Pour-over coffee is coffee in its most basic and authentic form. All you need is a cup, a filter, and a funnel, plus a little time and effort for the brewing process. This method shuns electrical “cheats” and allows you to carefully create a cup that’s perfect for your tastes and preferences.
The precision and control required to brew the perfect cup of pour-over coffee make this brewing method a little slower than some other options for creating high-quality coffee at home, but once you’ve perfected the technique, you’re sure to love it!
Why pour-over coffee is better
When considering various coffee brewing methods, pour-over coffee will always rate highly… But why is it such a hot choice for coffee enthusiasts and amateurs alike?
Pour-over coffee requires the barista (you) to take a little time and effort over your coffee. You get to control everything from the water temperature to the number of coffee beans in your brew, so you know it’s been made to perfectly match your personal tastes.
It’s also an excellent opportunity to practice a little mindfulness or hygge. Take care to be aware of what you’re doing when making a cup of pour-over coffee, and you’ll find it does a lot more than offering a caffeine boost!
Yes, it can take a little trial and error to perfect your home-brewed pour-over coffee, but that’s part of the benefit of this method! Not only does pour-over coffee give you the chance to relive your school days as a “mad scientist,” but the room to experiment and play with your brew allows you to discover new tastes and techniques until you get the perfect combination.
No more bulk-coffee that tastes exactly the same for everyone; pour-over lets you play with your food (or drink) to discover the flavors you love best.
The control and precision of a pour-over coffee ensure you’ll end up with a cup of joe that’s richer and more flavorsome than anything you could buy at the store. By slowly pouring water over your coffee grinds, you allow the beans more chance to soak and enjoy a richer taste.
Pour-over is the perfect way to extract maximum flavor from each bean without worrying about burning or ruining the coffee.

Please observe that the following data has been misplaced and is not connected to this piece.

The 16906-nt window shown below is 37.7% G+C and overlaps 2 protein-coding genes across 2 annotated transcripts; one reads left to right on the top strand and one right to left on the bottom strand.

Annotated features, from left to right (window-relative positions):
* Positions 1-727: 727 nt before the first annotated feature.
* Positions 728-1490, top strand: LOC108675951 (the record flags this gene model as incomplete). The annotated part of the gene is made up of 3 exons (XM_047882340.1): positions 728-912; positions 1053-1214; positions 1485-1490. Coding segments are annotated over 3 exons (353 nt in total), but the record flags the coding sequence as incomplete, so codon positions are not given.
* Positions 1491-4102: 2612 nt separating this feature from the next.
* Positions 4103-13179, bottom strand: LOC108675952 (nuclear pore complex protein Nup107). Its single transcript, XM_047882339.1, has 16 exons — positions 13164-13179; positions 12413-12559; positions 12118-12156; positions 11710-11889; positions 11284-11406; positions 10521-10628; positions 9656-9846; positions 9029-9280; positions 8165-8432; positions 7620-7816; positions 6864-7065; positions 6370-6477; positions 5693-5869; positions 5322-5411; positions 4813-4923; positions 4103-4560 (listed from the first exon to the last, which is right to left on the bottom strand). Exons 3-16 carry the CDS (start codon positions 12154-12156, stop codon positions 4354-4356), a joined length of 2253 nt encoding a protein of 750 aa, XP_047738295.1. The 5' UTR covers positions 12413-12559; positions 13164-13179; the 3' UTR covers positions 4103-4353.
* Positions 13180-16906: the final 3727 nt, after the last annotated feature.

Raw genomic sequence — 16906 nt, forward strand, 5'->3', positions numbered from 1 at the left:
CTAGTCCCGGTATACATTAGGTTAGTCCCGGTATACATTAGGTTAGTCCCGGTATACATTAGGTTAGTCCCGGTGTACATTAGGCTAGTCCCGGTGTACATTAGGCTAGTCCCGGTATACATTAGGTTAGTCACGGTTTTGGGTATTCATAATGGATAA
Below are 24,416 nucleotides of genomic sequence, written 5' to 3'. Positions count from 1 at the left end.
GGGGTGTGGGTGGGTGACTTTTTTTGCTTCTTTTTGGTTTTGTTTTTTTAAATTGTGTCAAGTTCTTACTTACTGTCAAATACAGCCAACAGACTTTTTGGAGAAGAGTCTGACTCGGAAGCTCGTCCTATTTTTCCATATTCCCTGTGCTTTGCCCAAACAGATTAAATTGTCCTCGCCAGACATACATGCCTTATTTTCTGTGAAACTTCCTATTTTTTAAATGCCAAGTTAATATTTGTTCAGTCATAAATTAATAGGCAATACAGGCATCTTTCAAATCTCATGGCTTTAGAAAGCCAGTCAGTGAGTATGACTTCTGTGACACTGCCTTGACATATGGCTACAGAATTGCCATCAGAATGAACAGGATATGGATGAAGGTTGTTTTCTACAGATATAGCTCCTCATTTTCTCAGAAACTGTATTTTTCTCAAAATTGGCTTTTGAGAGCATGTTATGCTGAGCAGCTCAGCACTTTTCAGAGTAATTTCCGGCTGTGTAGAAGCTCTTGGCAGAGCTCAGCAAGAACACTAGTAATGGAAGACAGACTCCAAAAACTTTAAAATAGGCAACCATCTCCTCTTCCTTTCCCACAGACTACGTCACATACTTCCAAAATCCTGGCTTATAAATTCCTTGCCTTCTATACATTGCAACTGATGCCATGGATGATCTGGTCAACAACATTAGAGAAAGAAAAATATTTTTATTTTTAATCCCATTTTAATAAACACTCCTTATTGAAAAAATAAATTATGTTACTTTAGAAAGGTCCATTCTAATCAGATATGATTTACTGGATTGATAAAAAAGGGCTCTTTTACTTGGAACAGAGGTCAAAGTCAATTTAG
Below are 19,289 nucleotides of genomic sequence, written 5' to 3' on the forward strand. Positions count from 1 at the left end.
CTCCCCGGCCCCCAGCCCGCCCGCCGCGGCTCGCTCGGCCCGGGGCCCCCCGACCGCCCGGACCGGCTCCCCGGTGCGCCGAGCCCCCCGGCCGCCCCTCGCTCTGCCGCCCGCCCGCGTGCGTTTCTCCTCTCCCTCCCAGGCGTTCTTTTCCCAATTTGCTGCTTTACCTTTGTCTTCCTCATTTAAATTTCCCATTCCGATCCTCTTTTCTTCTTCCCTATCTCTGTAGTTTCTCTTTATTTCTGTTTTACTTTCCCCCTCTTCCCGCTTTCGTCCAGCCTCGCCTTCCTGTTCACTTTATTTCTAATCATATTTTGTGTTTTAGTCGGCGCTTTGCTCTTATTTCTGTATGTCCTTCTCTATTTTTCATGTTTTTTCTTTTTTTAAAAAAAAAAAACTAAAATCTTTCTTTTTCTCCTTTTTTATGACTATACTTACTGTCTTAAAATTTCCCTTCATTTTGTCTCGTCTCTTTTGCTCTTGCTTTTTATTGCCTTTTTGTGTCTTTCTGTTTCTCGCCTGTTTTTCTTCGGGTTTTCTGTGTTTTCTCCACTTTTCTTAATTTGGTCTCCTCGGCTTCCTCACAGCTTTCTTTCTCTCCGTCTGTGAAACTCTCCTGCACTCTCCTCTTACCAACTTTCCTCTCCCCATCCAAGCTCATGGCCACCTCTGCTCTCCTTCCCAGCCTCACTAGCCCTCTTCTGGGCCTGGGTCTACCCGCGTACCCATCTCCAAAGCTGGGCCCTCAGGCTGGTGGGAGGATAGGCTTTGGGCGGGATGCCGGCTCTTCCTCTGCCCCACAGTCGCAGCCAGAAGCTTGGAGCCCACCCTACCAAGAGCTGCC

How to make the perfect pour-over coffee
Making a mug of pour-over coffee is as much meditation and ritual as it is coffee brewing. And it’s worth taking your time over.
Whether you’re familiar with the method or it’s your first time, here’s how to make the most incredible coffee you’ve ever tasted from home.
- Fresh, whole coffee beans
- Coffee grinder
- Drip coffee cone
- Paper filter (unless you’re using a full pour-over coffee maker with a reusable stainless steel filter, like the ones from Uno Casa)
- Gooseneck kettle
- Coffee cup
Preparing the pour-over coffee
- Bring 600g (20oz) of water to a boil.
- Grind 30g of fresh coffee to a similar coarseness to sea salt (use less coffee if you’re using a light roast single-origin coffee).
- If you’re using a paper filter, wet it with hot water, and then place your filter into the drip coffee cone.
- Pour your ground coffee into the filter. Gently tap the edges to encourage a level surface.
- Place the pour-over coffee on top of a mug or carafe, then put the whole thing on a digital scale. Set the scale to zero before adding any water.
- The coffee will be brewed over four distinct pours, each carefully timed to allow the coffee to “bloom.” Set a timer before you start pouring the water so you can ensure precision. (see next step)
The four pours
- Slowly pour hot water over the coffee, starting at the outer rim and working in a slow and steady spiral towards the center. Stop pouring when the scale reads 60g and check all the grounds are fully saturated (if you need to add a drop more water, then do so). The first pour should take around 15 seconds. Allow your coffee 30 seconds to drip before moving onto the second pour.
- For the second pour, start in the center of the grounds and pour the water in a slow, steady spiral towards the outer edge, then back into the center of the coffee. It’s crucial to pour all the way to the edge to ensure you catch any grounds hiding between wrinkles in the paper filter. When the scale reads 150g (including the 60g from the first pour), stop and leave the coffee to 45-65 seconds to drip through.
- The third pour uses the same spiral pattern as the second, but this time you want to add an additional 100g of water (bringing the scale up to 250g) and should take 15-20 seconds to complete.
- The fourth and final pour should occur once the water and coffee from the third pour have fallen to the bottom of the filter. This will involve an additional 100g of water (total = 350g) and take around 20 seconds.
Top tips for pour-over coffee brewing
Once you’ve completed the four pours, you should be left with a delicately tasty and flavourful cup of coffee that’s unparalleled by any other brewing methods. By buying coffee as close to the roast date as possible and grinding only what you need for your cup, you’ll be sure to enjoy fresher, more fragrant, and tastier coffee in every cup.
In addition to checking the quality of the beans, it’s vital not to overlook the importance of getting the water right when brewing coffee. Filtered water offers a unique flavor profile that highlights the flavors and aromas of your coffee beautifully. Aim to get your water to around 195’F – 205’F (or around 30 seconds off the boil) for the best results.
Be sure to take your time with the pour and check that every single coffee ground is well saturated before moving onto the next step, and you’ll be guaranteed an incredible coffee every time.
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